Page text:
Bob Dylan's 9 Weirdest Career Moves

photo: John Cohen/Getty

The announcement of Bob Dylan’s 36th and latest studio album Shadows in the Night again raised eyebrows in confusion, or at least in curiosity, over the fact that it would contain no original material and only feature traditional pop standards recorded by Frank Sinatra. The obvious question was: “Why would a singer of Dylan’s limited means (a means that grows rougher as his Never Ending Tours take their inevitable toll) attempt a catalog of songs that previously relied on the singer being in fine form?”

The key might be that Bob’s new album opens with “I’m A Fool To Want You,” the song that also opened Billie Holiday’s Lady in Satin, itself a controversial album, due to Holiday’s declining vocal strength. For many, it remains a classic.

Bob’s career has been full of odd moves — unpredictable, most would say. Besides, his decision to often choose inferior takes or inferior songs on what could’ve been excellent albums, he’s also made some broader humdingers that have made us question the man’s sanity. Or at least made us wonder if he’s messing with us.

Let’s look at a few of Bob’s weirder career decisions!

9. Going Country in 1969

Most performers look for ways to increase their audience, to build “market share” by capitalizing on trends and/or playing to their strengths. First, Bob had a “motorcycle accident” that canceled his future concerts in 1966. Then, he released the understated John Wesley Harding album that was very much the antithesis of the psychedelic times of 1967 and when that didn’t thoroughly alienate his audience, he issued Nashville Skyline, which resulted in one of his biggest hits, “Lay Lady Lay” and such un-Dylan-like fare as “Nashville Skyline Rag,” “Peggy Day,” and “Country Pie.” When that didn’t completely lose his audience, he made…

8. A Deliberately Bad Album

Deliberately bad? It sure seemed like it. Yep, a double album, ironically (?) titled Self Portrait, of lukewarm covers (Paul Simon’s “The Boxer” complete with Bob haphazardly harmonizing with himself), a lifeless remake of “Like a Rolling Stone,” and original songs with titles like “Woogie Boogie” and “Wigwam.” It seems impossible to figure Bob thought any of this was good. The album was considered so bad, it even angered Rolling Stone magazine with a review that asked “What is this s---?” Bob released a new album, New Morning, three months later to apologize for going too far.

7. Performing in Kiss Makeup!

Bob caked his face in white makeup, looking like he was awaiting orders from Gene Simmons himself as to which character he would be in Kiss. When Gene didn’t call, Bob left his face all-white and assembled his own Rolling Thunder Revue where he brought along 60 of his best buddies to keep him company while he yelled out his songs from the stage.

6. The Born-Again Years

As if punk, new wave, and disco didn’t make Bob seem old and behind-the-times, he decided to take matters into his own hands and harass audience members for not paying attention during Bible class. While transforming into a Bible-thumping preacher had its curious onlookers — and “Gotta Serve Somebody” tickled those who always think everything’s going to hell — overall, it guaranteed Dylan “grumpy old man” status for most of the ’80s.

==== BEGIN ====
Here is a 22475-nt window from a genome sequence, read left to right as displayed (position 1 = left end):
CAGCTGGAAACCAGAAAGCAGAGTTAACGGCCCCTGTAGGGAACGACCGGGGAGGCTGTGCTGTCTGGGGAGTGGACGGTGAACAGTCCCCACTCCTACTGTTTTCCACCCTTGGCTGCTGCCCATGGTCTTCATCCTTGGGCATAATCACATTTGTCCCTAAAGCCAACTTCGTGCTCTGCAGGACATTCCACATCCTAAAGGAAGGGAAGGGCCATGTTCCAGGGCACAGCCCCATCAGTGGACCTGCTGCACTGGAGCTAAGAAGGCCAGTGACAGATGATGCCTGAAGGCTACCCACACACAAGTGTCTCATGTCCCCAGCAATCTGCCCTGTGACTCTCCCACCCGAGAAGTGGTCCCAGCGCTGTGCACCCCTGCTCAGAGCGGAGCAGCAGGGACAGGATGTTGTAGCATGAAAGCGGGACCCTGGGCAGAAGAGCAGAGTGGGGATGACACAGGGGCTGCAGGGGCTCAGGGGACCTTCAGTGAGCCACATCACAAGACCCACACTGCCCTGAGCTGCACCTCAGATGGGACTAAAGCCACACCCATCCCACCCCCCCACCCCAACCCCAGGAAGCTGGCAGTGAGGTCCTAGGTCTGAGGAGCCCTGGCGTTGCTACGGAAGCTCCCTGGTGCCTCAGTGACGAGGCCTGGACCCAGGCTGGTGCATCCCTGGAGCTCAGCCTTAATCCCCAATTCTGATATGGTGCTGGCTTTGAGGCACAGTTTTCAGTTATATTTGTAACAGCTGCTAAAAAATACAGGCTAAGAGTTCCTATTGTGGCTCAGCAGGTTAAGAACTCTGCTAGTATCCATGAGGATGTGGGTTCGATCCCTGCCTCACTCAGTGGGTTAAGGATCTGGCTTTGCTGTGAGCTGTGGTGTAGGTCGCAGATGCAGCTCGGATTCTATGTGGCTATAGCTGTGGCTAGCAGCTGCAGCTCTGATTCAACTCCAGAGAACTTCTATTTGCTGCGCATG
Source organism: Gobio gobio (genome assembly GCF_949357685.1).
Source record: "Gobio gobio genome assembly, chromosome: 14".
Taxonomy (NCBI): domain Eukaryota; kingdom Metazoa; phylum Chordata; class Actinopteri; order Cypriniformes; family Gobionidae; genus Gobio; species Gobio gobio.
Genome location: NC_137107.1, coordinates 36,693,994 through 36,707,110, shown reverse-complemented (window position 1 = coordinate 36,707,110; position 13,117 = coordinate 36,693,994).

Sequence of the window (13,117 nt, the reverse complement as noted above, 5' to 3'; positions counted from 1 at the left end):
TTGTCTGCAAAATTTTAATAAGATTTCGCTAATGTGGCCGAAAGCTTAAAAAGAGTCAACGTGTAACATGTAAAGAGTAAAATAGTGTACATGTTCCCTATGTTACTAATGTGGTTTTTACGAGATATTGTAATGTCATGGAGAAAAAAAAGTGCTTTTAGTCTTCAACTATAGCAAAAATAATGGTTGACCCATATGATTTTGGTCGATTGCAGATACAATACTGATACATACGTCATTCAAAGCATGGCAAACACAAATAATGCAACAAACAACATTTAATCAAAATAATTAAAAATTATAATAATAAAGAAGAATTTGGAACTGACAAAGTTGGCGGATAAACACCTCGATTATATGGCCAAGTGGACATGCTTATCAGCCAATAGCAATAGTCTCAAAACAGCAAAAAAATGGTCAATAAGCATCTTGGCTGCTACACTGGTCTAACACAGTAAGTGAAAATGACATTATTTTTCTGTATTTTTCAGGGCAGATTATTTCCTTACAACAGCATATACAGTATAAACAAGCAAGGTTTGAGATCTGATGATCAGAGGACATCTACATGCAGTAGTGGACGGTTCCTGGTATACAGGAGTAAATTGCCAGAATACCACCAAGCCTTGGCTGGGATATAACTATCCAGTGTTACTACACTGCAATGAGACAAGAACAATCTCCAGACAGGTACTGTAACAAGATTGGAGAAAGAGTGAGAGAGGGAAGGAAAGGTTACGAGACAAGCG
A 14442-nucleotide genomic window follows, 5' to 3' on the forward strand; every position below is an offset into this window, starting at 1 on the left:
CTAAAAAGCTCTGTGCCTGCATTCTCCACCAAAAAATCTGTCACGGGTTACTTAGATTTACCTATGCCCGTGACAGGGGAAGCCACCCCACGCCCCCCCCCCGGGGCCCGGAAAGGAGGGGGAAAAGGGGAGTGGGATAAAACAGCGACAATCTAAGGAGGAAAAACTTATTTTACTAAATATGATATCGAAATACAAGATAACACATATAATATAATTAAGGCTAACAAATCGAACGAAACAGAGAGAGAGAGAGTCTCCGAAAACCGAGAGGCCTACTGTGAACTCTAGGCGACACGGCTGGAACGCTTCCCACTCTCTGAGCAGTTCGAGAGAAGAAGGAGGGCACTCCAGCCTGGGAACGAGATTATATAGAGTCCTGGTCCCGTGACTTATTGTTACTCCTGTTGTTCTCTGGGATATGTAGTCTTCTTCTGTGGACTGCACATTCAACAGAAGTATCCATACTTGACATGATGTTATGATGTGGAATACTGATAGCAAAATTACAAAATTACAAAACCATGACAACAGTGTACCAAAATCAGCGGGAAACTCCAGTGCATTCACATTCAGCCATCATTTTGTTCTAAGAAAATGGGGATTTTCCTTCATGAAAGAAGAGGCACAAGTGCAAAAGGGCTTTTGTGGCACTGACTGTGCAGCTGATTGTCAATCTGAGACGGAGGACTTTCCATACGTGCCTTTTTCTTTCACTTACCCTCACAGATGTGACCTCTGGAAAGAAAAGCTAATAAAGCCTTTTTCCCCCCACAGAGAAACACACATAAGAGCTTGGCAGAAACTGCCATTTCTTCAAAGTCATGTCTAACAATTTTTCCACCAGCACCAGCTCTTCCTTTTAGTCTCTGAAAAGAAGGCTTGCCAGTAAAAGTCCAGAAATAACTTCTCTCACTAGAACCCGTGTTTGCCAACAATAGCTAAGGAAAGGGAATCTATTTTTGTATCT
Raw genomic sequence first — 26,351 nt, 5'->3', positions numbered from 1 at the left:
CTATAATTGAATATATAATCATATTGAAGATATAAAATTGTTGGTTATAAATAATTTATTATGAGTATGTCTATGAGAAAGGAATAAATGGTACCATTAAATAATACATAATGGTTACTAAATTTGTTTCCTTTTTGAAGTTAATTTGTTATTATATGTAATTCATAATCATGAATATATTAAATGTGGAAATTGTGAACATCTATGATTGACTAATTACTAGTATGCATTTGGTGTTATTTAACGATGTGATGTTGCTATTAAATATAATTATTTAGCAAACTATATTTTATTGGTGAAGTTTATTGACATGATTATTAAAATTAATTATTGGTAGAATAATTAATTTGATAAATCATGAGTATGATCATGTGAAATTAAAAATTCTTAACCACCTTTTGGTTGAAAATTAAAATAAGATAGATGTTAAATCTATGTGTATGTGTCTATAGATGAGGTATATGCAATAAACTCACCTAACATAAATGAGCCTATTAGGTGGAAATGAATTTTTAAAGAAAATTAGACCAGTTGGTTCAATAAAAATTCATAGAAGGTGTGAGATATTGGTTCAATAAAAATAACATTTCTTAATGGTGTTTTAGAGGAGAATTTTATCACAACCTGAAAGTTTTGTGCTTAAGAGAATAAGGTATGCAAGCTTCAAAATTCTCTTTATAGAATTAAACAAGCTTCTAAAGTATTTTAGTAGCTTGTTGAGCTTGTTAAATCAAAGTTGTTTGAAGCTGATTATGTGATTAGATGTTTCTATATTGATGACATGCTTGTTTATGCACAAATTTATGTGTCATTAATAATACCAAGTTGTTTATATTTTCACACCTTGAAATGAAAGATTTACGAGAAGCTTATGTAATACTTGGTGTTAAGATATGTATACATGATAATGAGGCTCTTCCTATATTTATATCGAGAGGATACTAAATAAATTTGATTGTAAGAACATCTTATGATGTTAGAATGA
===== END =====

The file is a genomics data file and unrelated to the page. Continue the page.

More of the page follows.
5. Live Aid

Bob held senior status when it came to standing up for sociopolitical issues, despite not having written much protest material since 1965. Ignoring the grand theater of the video age, Bob hit the stage at Live Aid as the penultimate act with nothing more than his acoustic guitar and two drunk Rolling Stones who sounded like they knew “The Ballad of Hollis Brown” about as well as the audience.

photo: Richard E. Aaron/Redferns

4. Back-to-Back Acoustic Folk Albums in the ’90s

Nirvana altered the radio/MTV landscape for the first half of the 1990s, proving that loud but tuneful hard rock that wasn’t hair metal could succeed commercially. While Kurt Cobain wailed on Leadbelly, Bob Dylan put together 1992’s Good As I Been to You and 1993’s World Gone Wrong. The albums reflected Dylan’s roots and scored positive reviews. However, the lack of original material convinced people the great songwriter had dried up creatively and the cover of “Froggie Went A-Courtin’” failed to connect with Generation X.

3. Borrowing from the Works of Others

The only thing weirder than hearing that Bob Dylan has been allegedly lifting lyrics from a book called Confessions of a Yakuza and the Civil War poetry of good ol’ Henry Timrod is the idea that anyone else noticed. You mean there are two people still reading the poetry of Henry Timrod?

2. The 2004 Victoria’s Secret Commercial

People thought of Bob Dylan as the voice of the counterculture, never to be swayed by the evils of green paper. So, what was he doing in a TV ad for Victoria’s Secret? Was he endorsing the product because he loved it so? Did he owe someone a favor? Next up: Cadillac!

1. The Christmas Album

It sounded like an impossible rumor when word first leaked that Bob had recorded an album of Xmas merriment — Christmas in the Heart — that was based more on the crooning Bing Crosby era than the world Dylan helped transform. “I’ll Be Home for Christmas” sounded like an ominous threat. But it was just Bob throwing another curveball into the wind.